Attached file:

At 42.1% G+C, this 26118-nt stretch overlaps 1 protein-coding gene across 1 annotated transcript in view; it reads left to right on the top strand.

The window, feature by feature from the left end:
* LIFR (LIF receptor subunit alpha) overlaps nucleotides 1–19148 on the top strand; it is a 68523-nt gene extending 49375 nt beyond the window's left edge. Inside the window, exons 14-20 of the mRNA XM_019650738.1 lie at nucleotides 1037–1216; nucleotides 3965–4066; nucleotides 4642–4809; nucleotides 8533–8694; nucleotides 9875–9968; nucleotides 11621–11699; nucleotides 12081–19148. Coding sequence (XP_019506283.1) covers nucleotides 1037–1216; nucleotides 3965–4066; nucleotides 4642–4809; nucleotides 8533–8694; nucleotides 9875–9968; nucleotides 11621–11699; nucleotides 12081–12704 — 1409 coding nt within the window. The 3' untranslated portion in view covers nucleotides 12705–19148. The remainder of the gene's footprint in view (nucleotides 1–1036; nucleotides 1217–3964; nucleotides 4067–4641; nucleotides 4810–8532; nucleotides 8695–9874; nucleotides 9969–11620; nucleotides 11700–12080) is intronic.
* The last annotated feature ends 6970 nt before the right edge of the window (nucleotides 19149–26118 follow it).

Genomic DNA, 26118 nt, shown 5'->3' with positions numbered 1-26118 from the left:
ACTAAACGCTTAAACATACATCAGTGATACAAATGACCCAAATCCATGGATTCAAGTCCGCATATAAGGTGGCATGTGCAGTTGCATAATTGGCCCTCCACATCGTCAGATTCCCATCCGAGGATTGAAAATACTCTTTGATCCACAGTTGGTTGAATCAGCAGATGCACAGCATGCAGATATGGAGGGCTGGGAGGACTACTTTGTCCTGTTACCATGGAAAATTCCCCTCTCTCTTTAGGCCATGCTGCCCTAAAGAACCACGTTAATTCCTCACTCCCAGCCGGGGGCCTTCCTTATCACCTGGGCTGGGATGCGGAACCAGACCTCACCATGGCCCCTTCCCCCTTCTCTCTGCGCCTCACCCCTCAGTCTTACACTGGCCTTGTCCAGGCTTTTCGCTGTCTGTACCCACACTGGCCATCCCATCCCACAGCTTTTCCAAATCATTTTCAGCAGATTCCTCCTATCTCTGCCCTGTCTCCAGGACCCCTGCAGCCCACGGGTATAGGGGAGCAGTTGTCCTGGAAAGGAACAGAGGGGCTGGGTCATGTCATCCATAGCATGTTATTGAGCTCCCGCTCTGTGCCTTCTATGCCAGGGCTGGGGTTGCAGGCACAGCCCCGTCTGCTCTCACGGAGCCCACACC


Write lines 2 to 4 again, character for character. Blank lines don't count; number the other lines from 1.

The window, feature by feature from the left end:
* LIFR (LIF receptor subunit alpha) overlaps nucleotides 1–19148 on the top strand; it is a 68523-nt gene extending 49375 nt beyond the window's left edge. Inside the window, exons 14-20 of the mRNA XM_019650738.1 lie at nucleotides 1037–1216; nucleotides 3965–4066; nucleotides 4642–4809; nucleotides 8533–8694; nucleotides 9875–9968; nucleotides 11621–11699; nucleotides 12081–19148. Coding sequence (XP_019506283.1) covers nucleotides 1037–1216; nucleotides 3965–4066; nucleotides 4642–4809; nucleotides 8533–8694; nucleotides 9875–9968; nucleotides 11621–11699; nucleotides 12081–12704 — 1409 coding nt within the window. The 3' untranslated portion in view covers nucleotides 12705–19148. The remainder of the gene's footprint in view (nucleotides 1–1036; nucleotides 1217–3964; nucleotides 4067–4641; nucleotides 4810–8532; nucleotides 8695–9874; nucleotides 9969–11620; nucleotides 11700–12080) is intronic.
* The last annotated feature ends 6970 nt before the right edge of the window (nucleotides 19149–26118 follow it).